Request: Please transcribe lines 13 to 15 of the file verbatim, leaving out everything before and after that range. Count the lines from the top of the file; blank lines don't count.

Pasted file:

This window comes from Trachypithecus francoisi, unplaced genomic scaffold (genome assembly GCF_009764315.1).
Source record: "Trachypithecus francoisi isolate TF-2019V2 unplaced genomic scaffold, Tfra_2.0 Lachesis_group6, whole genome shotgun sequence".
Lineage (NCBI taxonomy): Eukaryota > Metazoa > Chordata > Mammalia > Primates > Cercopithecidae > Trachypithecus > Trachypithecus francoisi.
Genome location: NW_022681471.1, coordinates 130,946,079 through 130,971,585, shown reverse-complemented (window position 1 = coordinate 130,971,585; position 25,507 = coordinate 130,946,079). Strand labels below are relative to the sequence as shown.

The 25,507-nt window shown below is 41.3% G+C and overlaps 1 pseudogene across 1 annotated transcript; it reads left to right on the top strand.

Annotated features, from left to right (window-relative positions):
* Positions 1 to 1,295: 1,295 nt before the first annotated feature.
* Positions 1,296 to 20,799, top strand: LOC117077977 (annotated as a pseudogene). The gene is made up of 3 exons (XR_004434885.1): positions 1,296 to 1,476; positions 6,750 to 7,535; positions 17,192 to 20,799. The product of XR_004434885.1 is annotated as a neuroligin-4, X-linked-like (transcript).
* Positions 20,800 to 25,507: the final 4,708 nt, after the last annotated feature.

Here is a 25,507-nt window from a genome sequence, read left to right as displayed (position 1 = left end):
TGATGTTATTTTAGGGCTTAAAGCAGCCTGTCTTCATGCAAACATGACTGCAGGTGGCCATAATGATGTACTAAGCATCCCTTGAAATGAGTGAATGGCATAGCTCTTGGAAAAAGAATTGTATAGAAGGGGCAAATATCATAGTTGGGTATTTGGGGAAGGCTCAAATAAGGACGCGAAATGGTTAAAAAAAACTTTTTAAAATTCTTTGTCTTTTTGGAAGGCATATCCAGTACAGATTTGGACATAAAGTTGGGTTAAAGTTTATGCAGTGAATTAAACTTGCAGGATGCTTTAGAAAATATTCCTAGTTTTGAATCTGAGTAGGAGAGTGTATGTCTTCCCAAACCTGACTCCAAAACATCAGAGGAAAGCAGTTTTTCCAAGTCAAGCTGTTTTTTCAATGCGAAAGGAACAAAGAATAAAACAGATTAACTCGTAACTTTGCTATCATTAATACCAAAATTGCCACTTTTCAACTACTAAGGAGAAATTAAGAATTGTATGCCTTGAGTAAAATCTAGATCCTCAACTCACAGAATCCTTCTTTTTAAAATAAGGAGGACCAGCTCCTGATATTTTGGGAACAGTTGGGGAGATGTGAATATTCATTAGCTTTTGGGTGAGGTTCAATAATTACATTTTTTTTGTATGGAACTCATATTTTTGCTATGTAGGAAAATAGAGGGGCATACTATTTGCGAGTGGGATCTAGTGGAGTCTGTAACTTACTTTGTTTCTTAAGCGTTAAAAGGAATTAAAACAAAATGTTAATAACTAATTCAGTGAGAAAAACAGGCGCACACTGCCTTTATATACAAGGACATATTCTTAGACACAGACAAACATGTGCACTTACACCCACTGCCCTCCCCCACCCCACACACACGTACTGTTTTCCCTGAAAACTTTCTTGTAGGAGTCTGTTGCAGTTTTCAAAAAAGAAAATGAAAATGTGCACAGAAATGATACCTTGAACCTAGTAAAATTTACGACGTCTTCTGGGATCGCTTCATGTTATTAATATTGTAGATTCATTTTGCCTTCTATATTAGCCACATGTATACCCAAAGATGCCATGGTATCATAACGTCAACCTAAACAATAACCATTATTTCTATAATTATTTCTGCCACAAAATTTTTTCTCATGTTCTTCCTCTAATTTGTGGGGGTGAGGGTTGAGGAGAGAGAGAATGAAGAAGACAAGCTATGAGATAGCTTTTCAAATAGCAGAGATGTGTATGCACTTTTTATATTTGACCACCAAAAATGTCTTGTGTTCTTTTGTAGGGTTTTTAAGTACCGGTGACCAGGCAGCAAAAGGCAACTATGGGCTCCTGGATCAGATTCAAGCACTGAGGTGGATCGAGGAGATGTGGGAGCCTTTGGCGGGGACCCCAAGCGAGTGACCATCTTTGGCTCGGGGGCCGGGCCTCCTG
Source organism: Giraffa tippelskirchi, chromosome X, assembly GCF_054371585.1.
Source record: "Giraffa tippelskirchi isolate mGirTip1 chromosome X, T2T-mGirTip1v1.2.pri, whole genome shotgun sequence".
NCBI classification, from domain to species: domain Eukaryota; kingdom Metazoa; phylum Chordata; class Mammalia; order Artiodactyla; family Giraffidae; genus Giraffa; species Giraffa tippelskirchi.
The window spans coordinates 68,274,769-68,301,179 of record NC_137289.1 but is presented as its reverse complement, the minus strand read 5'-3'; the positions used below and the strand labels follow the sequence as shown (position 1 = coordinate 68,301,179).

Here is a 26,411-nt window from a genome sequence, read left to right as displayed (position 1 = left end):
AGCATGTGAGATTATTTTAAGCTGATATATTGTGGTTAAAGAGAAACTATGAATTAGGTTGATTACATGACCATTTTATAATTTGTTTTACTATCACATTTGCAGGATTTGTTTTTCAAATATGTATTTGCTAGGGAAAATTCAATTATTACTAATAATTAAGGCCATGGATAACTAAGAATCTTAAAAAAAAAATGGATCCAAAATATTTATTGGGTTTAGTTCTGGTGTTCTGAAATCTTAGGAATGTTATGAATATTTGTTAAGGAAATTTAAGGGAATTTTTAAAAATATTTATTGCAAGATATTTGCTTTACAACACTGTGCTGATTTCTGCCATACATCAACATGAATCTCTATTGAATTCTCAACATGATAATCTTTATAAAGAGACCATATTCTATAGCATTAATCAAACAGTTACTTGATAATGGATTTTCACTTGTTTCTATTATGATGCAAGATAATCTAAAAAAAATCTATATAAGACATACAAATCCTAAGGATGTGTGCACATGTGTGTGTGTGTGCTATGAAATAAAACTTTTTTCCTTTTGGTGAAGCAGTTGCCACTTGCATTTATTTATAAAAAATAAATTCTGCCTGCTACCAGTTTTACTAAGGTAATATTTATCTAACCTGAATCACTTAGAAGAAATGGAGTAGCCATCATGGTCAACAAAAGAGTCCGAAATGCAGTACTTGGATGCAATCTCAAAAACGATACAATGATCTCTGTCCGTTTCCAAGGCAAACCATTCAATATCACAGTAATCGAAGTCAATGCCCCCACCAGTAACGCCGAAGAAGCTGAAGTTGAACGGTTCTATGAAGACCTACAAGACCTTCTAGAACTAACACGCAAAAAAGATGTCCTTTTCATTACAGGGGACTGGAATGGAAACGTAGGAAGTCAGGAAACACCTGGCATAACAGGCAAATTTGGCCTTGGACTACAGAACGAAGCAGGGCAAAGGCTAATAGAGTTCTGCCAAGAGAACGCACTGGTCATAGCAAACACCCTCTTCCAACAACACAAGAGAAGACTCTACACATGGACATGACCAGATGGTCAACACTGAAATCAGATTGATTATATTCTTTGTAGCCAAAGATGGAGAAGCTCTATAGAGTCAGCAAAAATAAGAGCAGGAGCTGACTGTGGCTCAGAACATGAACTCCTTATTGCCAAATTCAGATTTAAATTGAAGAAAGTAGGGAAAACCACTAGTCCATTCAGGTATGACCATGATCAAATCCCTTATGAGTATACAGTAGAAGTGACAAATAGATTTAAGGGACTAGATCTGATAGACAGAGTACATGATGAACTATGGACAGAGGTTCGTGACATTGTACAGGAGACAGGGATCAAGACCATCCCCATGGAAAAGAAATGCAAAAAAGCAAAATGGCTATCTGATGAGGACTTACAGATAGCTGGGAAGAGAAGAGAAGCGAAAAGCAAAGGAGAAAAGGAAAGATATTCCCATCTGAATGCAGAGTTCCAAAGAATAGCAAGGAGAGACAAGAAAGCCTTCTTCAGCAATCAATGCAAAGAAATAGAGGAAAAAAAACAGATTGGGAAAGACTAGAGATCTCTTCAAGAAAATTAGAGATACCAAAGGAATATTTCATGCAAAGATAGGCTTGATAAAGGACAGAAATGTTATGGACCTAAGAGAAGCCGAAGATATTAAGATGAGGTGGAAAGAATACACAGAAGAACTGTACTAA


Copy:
Source record: "Giraffa tippelskirchi isolate mGirTip1 chromosome X, T2T-mGirTip1v1.2.pri, whole genome shotgun sequence".
NCBI classification, from domain to species: domain Eukaryota; kingdom Metazoa; phylum Chordata; class Mammalia; order Artiodactyla; family Giraffidae; genus Giraffa; species Giraffa tippelskirchi.
The window spans coordinates 68,274,769-68,301,179 of record NC_137289.1 but is presented as its reverse complement, the minus strand read 5'-3'; the positions used below and the strand labels follow the sequence as shown (position 1 = coordinate 68,301,179).